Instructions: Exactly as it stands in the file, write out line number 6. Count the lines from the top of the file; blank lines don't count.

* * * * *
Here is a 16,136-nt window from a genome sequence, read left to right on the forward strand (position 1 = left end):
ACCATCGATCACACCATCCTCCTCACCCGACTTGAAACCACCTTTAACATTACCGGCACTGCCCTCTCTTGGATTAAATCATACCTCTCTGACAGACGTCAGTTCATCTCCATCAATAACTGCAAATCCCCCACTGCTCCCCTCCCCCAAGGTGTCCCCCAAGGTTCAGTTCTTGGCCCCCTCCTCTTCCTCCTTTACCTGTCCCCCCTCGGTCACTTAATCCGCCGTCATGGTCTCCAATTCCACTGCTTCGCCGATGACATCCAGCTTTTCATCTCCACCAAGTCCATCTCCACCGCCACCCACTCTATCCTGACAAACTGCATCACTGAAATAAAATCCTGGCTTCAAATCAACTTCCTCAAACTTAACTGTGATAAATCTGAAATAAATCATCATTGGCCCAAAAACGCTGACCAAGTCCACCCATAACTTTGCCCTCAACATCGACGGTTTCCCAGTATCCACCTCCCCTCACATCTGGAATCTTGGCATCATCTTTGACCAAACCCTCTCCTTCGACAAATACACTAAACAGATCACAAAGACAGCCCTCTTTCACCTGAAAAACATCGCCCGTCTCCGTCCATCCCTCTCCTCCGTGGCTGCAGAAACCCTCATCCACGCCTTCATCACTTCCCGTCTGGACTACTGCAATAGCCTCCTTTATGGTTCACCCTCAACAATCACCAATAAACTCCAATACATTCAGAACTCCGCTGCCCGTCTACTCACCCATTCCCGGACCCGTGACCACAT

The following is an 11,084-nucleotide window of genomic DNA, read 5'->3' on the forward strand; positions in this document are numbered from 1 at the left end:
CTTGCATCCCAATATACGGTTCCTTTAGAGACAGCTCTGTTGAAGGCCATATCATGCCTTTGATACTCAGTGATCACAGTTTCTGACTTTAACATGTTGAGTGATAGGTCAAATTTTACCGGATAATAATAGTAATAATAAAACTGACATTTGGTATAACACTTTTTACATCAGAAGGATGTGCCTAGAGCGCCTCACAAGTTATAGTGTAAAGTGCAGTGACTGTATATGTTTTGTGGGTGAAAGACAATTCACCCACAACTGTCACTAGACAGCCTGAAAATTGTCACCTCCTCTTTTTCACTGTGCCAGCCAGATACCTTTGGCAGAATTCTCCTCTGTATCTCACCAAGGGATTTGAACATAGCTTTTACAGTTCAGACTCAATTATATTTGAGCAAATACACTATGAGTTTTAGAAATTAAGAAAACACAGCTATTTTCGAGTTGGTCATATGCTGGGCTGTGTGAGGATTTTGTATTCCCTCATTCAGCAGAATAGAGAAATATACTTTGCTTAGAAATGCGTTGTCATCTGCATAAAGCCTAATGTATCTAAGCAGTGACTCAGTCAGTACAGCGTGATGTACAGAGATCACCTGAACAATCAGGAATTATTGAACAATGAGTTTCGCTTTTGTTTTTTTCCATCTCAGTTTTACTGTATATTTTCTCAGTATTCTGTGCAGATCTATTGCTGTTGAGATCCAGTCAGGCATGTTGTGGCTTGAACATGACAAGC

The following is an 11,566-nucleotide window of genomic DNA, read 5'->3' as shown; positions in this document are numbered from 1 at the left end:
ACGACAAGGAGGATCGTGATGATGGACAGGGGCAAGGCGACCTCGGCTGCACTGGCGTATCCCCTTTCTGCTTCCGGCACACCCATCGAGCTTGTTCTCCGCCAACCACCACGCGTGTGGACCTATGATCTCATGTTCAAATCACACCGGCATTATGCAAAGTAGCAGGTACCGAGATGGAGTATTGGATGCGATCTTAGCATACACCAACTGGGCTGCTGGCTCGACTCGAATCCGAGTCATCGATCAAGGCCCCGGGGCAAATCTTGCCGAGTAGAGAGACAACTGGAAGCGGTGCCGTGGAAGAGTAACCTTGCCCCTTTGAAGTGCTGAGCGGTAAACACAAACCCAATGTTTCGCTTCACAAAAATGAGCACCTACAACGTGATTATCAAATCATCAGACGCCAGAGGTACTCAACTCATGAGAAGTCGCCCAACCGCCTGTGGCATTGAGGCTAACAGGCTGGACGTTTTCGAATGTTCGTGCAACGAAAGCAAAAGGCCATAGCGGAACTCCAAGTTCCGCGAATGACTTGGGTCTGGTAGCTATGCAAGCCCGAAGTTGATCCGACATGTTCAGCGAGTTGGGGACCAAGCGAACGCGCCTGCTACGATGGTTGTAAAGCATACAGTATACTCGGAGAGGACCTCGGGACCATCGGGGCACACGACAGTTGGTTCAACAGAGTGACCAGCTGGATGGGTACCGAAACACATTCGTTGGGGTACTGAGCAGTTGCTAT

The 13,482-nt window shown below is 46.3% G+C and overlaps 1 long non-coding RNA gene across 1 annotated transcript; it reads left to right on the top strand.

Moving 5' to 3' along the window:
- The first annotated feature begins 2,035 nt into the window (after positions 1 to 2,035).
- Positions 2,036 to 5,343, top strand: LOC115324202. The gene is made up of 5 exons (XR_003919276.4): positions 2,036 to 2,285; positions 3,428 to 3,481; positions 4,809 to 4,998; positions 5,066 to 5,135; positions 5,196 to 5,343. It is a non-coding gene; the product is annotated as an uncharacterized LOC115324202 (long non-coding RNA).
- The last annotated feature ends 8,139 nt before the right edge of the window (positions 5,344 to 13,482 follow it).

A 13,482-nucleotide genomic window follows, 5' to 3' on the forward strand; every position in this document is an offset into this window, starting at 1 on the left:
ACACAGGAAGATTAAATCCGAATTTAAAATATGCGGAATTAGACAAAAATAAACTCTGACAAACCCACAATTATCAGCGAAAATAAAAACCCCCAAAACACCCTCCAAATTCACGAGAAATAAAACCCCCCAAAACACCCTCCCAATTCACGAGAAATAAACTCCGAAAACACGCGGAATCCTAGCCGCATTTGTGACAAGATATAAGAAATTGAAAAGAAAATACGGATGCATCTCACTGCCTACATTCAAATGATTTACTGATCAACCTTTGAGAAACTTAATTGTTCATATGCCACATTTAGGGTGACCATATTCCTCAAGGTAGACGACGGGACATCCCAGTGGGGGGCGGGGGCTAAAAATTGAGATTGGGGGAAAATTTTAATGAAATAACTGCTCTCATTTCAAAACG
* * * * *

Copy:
ACGACAAGGAGGATCGTGATGATGGACAGGGGCAAGGCGACCTCGGCTGCACTGGCGTATCCCCTTTCTGCTTCCGGCACACCCATCGAGCTTGTTCTCCGCCAACCACCACGCGTGTGGACCTATGATCTCATGTTCAAATCACACCGGCATTATGCAAAGTAGCAGGTACCGAGATGGAGTATTGGATGCGATCTTAGCATACACCAACTGGGCTGCTGGCTCGACTCGAATCCGAGTCATCGATCAAGGCCCCGGGGCAAATCTTGCCGAGTAGAGAGACAACTGGAAGCGGTGCCGTGGAAGAGTAACCTTGCCCCTTTGAAGTGCTGAGCGGTAAACACAAACCCAATGTTTCGCTTCACAAAAATGAGCACCTACAACGTGATTATCAAATCATCAGACGCCAGAGGTACTCAACTCATGAGAAGTCGCCCAACCGCCTGTGGCATTGAGGCTAACAGGCTGGACGTTTTCGAATGTTCGTGCAACGAAAGCAAAAGGCCATAGCGGAACTCCAAGTTCCGCGAATGACTTGGGTCTGGTAGCTATGCAAGCCCGAAGTTGATCCGACATGTTCAGCGAGTTGGGGACCAAGCGAACGCGCCTGCTACGATGGTTGTAAAGCATACAGTATACTCGGAGAGGACCTCGGGACCATCGGGGCACACGACAGTTGGTTCAACAGAGTGACCAGCTGGATGGGTACCGAAACACATTCGTTGGGGTACTGAGCAGTTGCTAT